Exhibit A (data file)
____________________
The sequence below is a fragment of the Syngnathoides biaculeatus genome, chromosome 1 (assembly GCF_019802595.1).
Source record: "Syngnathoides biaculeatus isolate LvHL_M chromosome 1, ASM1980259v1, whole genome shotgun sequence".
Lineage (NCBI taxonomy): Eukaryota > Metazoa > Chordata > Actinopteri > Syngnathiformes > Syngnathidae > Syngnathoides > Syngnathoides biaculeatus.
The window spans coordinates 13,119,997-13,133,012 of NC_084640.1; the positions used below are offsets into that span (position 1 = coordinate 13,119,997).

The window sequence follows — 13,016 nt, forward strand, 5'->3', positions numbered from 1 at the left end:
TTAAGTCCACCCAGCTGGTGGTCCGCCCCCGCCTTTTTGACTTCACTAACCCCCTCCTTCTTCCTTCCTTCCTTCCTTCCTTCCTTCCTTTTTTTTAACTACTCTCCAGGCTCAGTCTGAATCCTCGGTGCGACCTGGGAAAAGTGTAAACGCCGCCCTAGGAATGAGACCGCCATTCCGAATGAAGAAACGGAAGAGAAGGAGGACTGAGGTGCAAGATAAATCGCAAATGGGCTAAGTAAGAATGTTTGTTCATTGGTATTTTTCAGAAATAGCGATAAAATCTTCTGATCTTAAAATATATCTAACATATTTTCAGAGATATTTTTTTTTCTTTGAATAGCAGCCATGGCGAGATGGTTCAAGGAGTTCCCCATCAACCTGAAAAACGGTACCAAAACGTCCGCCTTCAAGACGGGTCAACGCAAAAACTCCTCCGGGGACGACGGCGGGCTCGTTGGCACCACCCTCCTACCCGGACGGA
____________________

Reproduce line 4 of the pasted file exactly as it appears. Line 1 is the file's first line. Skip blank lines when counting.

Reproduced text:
The window spans coordinates 13,119,997-13,133,012 of NC_084640.1; the positions used below are offsets into that span (position 1 = coordinate 13,119,997).